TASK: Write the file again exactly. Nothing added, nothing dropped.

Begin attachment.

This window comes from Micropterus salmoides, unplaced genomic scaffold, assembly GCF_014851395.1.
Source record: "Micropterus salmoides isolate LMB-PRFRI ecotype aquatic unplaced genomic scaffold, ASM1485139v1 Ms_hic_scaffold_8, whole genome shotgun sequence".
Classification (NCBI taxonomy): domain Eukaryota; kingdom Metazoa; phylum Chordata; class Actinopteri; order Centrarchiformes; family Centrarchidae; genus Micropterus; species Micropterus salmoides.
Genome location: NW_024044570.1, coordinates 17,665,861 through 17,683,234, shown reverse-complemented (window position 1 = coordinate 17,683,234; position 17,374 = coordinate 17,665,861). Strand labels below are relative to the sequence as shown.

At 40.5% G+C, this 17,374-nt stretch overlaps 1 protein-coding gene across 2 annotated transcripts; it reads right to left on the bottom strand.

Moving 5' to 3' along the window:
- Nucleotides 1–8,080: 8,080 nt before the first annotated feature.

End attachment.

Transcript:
This window comes from Micropterus salmoides, unplaced genomic scaffold, assembly GCF_014851395.1.
Source record: "Micropterus salmoides isolate LMB-PRFRI ecotype aquatic unplaced genomic scaffold, ASM1485139v1 Ms_hic_scaffold_8, whole genome shotgun sequence".
Classification (NCBI taxonomy): domain Eukaryota; kingdom Metazoa; phylum Chordata; class Actinopteri; order Centrarchiformes; family Centrarchidae; genus Micropterus; species Micropterus salmoides.
Genome location: NW_024044570.1, coordinates 17,665,861 through 17,683,234, shown reverse-complemented (window position 1 = coordinate 17,683,234; position 17,374 = coordinate 17,665,861). Strand labels below are relative to the sequence as shown.

At 40.5% G+C, this 17,374-nt stretch overlaps 1 protein-coding gene across 2 annotated transcripts; it reads right to left on the bottom strand.

Moving 5' to 3' along the window:
- Nucleotides 1–8,080: 8,080 nt before the first annotated feature.